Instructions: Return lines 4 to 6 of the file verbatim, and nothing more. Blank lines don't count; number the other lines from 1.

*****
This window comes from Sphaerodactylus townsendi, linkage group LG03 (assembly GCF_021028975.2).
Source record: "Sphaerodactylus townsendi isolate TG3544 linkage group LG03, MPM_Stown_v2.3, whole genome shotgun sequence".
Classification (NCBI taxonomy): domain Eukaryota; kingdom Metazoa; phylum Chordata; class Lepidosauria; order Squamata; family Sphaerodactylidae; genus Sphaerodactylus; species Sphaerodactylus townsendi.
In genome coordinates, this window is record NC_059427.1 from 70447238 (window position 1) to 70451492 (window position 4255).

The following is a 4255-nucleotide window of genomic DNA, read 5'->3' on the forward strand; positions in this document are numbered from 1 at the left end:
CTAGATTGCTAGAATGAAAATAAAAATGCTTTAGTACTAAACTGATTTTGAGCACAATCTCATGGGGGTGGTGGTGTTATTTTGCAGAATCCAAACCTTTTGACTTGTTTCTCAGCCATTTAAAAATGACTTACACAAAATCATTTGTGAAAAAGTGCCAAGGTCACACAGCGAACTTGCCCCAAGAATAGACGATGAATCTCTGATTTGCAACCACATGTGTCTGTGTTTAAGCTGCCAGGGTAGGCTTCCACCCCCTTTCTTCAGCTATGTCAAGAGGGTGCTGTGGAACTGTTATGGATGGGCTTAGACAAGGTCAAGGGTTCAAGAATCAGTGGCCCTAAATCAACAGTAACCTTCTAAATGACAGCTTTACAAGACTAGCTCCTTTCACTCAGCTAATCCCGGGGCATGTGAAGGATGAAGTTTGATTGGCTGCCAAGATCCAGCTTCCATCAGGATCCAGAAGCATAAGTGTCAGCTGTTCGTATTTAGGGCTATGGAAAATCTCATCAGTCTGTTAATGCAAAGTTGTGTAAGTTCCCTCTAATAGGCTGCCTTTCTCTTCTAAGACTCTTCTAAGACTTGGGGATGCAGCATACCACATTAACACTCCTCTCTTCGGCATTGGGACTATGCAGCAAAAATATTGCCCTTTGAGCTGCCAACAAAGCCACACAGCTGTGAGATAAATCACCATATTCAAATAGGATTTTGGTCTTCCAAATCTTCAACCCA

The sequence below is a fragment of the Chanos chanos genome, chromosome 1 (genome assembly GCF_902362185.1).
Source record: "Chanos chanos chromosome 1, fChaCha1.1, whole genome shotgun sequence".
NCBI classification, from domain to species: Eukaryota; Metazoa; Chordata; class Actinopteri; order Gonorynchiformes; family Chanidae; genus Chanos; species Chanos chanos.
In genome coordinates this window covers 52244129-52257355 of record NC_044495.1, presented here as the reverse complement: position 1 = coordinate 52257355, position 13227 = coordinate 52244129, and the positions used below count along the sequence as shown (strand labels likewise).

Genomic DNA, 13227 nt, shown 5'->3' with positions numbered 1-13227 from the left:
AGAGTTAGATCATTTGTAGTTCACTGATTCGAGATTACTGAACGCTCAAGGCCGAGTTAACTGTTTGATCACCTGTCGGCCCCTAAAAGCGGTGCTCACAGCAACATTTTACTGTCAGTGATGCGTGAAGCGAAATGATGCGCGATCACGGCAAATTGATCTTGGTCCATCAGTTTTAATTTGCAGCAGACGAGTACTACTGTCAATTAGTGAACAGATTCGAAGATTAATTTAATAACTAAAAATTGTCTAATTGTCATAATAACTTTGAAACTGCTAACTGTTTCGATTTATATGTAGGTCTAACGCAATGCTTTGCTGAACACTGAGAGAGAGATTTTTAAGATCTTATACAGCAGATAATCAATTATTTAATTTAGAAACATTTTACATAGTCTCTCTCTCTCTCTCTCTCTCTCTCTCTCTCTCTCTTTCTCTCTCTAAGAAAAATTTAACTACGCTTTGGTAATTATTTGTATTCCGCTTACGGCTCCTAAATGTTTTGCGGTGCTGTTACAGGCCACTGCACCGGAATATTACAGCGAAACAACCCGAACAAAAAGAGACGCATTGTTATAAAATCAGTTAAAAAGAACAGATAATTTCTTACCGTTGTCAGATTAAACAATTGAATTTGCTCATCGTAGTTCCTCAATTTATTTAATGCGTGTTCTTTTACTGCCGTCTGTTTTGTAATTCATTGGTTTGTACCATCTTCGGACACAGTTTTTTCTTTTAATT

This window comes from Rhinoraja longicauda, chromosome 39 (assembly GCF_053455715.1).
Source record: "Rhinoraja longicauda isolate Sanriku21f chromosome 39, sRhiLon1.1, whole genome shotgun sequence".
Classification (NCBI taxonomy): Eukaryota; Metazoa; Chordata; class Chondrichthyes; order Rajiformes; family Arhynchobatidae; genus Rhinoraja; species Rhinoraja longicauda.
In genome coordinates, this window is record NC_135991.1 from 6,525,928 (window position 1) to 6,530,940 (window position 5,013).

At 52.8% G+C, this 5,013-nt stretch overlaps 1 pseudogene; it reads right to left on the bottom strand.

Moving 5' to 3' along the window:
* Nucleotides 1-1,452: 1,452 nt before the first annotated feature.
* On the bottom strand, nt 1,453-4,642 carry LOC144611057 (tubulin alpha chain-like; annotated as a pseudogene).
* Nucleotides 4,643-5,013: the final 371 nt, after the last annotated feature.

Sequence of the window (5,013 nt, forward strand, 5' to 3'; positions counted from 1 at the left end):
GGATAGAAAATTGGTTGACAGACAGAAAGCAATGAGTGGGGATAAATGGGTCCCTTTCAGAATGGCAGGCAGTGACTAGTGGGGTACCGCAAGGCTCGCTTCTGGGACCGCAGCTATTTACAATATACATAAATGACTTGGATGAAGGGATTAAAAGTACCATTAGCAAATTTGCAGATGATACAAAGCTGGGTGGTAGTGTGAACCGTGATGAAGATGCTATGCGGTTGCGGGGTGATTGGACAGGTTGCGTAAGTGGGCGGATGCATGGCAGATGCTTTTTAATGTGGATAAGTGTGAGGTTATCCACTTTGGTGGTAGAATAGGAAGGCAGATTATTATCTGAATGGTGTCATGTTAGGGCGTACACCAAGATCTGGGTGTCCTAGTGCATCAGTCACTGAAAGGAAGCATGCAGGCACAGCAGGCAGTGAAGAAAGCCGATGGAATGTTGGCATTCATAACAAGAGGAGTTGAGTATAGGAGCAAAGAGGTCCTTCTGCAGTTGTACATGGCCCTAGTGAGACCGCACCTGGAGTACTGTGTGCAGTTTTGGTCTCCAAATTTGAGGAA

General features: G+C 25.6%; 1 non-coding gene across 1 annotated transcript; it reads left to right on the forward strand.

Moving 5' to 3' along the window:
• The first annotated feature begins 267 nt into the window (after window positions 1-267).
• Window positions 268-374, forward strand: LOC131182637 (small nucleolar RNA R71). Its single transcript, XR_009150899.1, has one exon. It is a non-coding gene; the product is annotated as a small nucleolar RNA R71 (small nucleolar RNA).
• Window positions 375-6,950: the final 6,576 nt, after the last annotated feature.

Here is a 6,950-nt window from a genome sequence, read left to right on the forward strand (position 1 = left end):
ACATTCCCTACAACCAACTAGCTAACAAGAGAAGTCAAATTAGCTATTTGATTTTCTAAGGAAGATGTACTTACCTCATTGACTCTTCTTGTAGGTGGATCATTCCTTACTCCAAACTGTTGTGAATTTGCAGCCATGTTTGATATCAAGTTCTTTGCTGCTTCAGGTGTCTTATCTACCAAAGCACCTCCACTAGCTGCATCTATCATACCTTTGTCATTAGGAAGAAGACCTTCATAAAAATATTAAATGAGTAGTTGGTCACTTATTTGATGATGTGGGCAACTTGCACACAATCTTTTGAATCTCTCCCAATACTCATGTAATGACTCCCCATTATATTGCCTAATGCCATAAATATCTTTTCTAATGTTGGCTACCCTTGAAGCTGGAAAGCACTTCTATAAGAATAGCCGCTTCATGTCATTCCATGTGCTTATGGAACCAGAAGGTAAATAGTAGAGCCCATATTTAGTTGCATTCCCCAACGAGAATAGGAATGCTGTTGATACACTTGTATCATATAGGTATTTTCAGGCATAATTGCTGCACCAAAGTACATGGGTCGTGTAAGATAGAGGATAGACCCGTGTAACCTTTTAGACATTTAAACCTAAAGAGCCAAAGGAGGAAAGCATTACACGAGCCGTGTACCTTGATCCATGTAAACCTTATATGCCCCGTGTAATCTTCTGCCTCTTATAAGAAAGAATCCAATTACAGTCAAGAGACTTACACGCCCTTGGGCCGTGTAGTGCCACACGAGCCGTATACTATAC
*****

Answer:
In genome coordinates, this window is record NC_059427.1 from 70447238 (window position 1) to 70451492 (window position 4255).

The following is a 4255-nucleotide window of genomic DNA, read 5'->3' on the forward strand; positions in this document are numbered from 1 at the left end:
CTAGATTGCTAGAATGAAAATAAAAATGCTTTAGTACTAAACTGATTTTGAGCACAATCTCATGGGGGTGGTGGTGTTATTTTGCAGAATCCAAACCTTTTGACTTGTTTCTCAGCCATTTAAAAATGACTTACACAAAATCATTTGTGAAAAAGTGCCAAGGTCACACAGCGAACTTGCCCCAAGAATAGACGATGAATCTCTGATTTGCAACCACATGTGTCTGTGTTTAAGCTGCCAGGGTAGGCTTCCACCCCCTTTCTTCAGCTATGTCAAGAGGGTGCTGTGGAACTGTTATGGATGGGCTTAGACAAGGTCAAGGGTTCAAGAATCAGTGGCCCTAAATCAACAGTAACCTTCTAAATGACAGCTTTACAAGACTAGCTCCTTTCACTCAGCTAATCCCGGGGCATGTGAAGGATGAAGTTTGATTGGCTGCCAAGATCCAGCTTCCATCAGGATCCAGAAGCATAAGTGTCAGCTGTTCGTATTTAGGGCTATGGAAAATCTCATCAGTCTGTTAATGCAAAGTTGTGTAAGTTCCCTCTAATAGGCTGCCTTTCTCTTCTAAGACTCTTCTAAGACTTGGGGATGCAGCATACCACATTAACACTCCTCTCTTCGGCATTGGGACTATGCAGCAAAAATATTGCCCTTTGAGCTGCCAACAAAGCCACACAGCTGTGAGATAAATCACCATATTCAAATAGGATTTTGGTCTTCCAAATCTTCAACCCA